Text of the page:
I guess we used to be the lucky ones

StyxWhyMeOn 9 February, 1980, “Why Me” by Styx peaked at #26.

They say that imitation is the greatest form of flattery; if so, Queen should be very flattered by Styx’s “Why Me“.  It’s not a 100% stylistic… homage, let us say — the saxophone that chimes in at 1:45 on this video is decidedly not-Queen, for instance — but from the triumphal bombastic beginning and the occasional growling delivery of Dennis DeYoung to the weird interpolation of “Rubelator” in a pause in the action there’s a lot of Freddie Mercury lingering in the wings.

But if you’re going to mack someone else’s style, you should do it well, and Styx does a good job at putting out a second-rate Queen single here.  They take on an abstract concept — the vagaries of life shifting one’s fortunes from day to day — and hit mostly the right tones with it.  And at the end of the song, you feel both the frustrations and exhilarations of life, not just in the lyrics, but also in the music.  So good on Styx.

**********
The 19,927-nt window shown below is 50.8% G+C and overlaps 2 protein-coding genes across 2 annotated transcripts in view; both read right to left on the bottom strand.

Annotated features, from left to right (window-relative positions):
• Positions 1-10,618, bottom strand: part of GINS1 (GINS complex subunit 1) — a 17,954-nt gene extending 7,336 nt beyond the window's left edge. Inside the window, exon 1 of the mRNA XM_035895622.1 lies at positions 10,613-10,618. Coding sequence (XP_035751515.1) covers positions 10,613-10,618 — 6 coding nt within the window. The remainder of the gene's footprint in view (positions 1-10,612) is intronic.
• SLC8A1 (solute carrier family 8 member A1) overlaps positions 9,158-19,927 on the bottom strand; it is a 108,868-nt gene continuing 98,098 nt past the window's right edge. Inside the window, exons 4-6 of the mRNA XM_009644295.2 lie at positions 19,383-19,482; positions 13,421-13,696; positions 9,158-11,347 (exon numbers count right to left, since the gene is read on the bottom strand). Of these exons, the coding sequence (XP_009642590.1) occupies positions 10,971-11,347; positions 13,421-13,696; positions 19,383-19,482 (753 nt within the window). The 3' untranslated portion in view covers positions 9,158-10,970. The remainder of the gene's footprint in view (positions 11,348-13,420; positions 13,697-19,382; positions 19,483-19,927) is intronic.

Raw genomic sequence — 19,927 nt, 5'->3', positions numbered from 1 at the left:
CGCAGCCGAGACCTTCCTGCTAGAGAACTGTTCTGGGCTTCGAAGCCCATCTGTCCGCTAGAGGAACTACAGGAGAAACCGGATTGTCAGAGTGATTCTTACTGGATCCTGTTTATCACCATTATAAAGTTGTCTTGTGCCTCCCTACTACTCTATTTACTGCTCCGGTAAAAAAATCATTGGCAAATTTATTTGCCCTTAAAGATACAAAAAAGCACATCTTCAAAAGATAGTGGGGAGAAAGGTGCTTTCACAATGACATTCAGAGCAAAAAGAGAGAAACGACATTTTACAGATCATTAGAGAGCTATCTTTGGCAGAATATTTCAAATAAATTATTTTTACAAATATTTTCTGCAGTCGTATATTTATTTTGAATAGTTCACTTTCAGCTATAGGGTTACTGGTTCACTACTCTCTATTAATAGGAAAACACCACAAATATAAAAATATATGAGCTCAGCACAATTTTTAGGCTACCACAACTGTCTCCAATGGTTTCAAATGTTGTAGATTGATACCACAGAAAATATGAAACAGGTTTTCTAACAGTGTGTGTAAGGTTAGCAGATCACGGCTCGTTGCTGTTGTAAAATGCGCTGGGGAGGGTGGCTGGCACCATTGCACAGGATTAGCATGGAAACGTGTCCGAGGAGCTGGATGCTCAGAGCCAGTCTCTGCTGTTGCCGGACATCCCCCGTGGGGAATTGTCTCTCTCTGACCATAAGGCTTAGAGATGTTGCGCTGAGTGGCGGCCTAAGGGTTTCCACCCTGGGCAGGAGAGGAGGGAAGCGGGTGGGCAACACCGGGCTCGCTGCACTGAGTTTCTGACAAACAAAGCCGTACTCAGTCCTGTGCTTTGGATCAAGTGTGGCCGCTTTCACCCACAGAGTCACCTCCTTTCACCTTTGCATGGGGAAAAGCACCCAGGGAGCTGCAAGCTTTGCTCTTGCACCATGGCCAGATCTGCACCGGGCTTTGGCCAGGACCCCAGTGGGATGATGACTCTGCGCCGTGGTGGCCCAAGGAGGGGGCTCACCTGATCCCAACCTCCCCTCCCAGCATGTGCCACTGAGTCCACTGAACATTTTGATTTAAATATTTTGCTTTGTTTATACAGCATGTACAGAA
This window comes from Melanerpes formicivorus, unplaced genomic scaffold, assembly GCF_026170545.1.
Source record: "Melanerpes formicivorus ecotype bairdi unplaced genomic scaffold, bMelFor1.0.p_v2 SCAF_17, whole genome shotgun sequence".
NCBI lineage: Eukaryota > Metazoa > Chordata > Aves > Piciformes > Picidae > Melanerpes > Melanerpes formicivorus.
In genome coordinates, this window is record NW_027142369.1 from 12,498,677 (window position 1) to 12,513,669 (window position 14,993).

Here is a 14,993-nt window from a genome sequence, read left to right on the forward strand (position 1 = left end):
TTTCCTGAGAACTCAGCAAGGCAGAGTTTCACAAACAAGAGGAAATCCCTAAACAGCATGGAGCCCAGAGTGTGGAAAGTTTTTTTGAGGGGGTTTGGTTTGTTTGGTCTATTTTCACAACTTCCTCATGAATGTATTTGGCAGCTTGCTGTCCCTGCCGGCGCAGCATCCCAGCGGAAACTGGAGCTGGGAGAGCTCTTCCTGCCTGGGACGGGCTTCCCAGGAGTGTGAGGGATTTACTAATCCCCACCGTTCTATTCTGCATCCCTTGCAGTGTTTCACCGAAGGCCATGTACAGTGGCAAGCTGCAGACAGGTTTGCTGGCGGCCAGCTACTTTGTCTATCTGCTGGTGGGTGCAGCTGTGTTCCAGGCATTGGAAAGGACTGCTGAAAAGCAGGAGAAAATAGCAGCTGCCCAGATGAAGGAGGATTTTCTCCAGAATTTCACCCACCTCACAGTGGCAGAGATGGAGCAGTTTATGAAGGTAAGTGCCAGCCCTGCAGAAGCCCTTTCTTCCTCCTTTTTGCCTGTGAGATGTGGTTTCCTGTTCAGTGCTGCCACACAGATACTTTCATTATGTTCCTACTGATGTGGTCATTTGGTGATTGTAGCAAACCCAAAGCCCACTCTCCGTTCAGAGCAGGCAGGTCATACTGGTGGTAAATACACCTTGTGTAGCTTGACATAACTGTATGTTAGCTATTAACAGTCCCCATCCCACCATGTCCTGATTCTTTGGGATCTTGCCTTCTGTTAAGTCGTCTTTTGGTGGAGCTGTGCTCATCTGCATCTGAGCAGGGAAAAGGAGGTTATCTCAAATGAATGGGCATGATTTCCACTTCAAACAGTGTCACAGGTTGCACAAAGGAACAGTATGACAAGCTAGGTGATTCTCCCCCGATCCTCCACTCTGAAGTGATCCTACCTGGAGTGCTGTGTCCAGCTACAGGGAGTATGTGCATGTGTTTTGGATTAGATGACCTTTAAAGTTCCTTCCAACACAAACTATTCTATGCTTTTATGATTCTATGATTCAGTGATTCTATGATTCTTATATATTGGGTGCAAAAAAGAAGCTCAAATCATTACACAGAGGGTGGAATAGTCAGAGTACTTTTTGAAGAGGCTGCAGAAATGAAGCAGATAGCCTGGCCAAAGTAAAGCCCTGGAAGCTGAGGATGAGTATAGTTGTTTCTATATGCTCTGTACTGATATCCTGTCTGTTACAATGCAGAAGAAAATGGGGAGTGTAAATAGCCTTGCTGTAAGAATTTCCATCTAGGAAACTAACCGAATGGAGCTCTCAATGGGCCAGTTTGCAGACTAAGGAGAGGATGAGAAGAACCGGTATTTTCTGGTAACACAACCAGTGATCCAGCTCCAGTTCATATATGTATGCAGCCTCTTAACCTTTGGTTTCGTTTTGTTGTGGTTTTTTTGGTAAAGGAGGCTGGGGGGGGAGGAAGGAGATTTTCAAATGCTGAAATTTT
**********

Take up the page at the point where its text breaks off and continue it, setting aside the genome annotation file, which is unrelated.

Where this song fails to ascend to the heights that Queen is able to reach is in its inability to bridge from the abstract to the concrete without seeming trivial.  To make an admittedly unfair comparison, “Bohemian Rhapsody” — perhaps one of the best rock songs ever, if not the actual best — discusses all of these things, but also ties the discussion to a gripping concrete story of murder and desperation.  Sure, Styx wasn’t trying to rival “Bohemian Rhapsody” in “Why Me”, but the attempts to connect with the concrete in this song — those bills to pay, and the awkwardly forced “that’s what I want to know” as the song fades — clank like tin among the soaring tones of the abstract parts of the song.  Styx would have been better to keep their heads in the clouds on this one, which is admittedly hard for a band that was billing itself as America’s voice for the blue collar rust belt.  But that’s the difference between a good band and a great band:  a good band makes great songs but can’t transcend its niche.

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